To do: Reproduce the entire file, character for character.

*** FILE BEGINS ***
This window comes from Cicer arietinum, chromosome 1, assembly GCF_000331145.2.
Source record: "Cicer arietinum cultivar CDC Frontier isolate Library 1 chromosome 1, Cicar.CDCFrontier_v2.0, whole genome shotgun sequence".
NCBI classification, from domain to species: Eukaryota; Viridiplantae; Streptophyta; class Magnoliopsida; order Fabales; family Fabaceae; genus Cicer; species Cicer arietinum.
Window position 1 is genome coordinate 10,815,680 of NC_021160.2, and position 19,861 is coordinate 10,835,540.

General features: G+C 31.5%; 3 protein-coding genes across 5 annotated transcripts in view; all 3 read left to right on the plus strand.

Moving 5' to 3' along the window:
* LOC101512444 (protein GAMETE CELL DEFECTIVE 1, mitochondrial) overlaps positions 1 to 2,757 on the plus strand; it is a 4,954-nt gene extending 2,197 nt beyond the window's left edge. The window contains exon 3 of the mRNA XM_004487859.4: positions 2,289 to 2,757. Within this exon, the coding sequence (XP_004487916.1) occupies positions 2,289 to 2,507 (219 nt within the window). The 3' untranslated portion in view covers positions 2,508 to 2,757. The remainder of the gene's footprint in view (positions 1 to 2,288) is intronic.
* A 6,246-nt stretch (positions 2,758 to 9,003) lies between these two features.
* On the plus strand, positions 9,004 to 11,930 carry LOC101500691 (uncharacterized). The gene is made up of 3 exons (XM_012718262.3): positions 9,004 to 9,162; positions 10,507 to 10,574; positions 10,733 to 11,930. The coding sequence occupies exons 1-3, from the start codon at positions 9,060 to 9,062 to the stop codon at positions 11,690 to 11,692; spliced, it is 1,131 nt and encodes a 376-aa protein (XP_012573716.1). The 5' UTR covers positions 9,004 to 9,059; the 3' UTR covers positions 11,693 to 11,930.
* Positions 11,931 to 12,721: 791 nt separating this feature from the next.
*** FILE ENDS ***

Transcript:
This window comes from Cicer arietinum, chromosome 1, assembly GCF_000331145.2.
Source record: "Cicer arietinum cultivar CDC Frontier isolate Library 1 chromosome 1, Cicar.CDCFrontier_v2.0, whole genome shotgun sequence".
NCBI classification, from domain to species: Eukaryota; Viridiplantae; Streptophyta; class Magnoliopsida; order Fabales; family Fabaceae; genus Cicer; species Cicer arietinum.
Window position 1 is genome coordinate 10,815,680 of NC_021160.2, and position 19,861 is coordinate 10,835,540.

General features: G+C 31.5%; 3 protein-coding genes across 5 annotated transcripts in view; all 3 read left to right on the plus strand.

Moving 5' to 3' along the window:
* LOC101512444 (protein GAMETE CELL DEFECTIVE 1, mitochondrial) overlaps positions 1 to 2,757 on the plus strand; it is a 4,954-nt gene extending 2,197 nt beyond the window's left edge. The window contains exon 3 of the mRNA XM_004487859.4: positions 2,289 to 2,757. Within this exon, the coding sequence (XP_004487916.1) occupies positions 2,289 to 2,507 (219 nt within the window). The 3' untranslated portion in view covers positions 2,508 to 2,757. The remainder of the gene's footprint in view (positions 1 to 2,288) is intronic.
* A 6,246-nt stretch (positions 2,758 to 9,003) lies between these two features.
* On the plus strand, positions 9,004 to 11,930 carry LOC101500691 (uncharacterized). The gene is made up of 3 exons (XM_012718262.3): positions 9,004 to 9,162; positions 10,507 to 10,574; positions 10,733 to 11,930. The coding sequence occupies exons 1-3, from the start codon at positions 9,060 to 9,062 to the stop codon at positions 11,690 to 11,692; spliced, it is 1,131 nt and encodes a 376-aa protein (XP_012573716.1). The 5' UTR covers positions 9,004 to 9,059; the 3' UTR covers positions 11,693 to 11,930.
* Positions 11,931 to 12,721: 791 nt separating this feature from the next.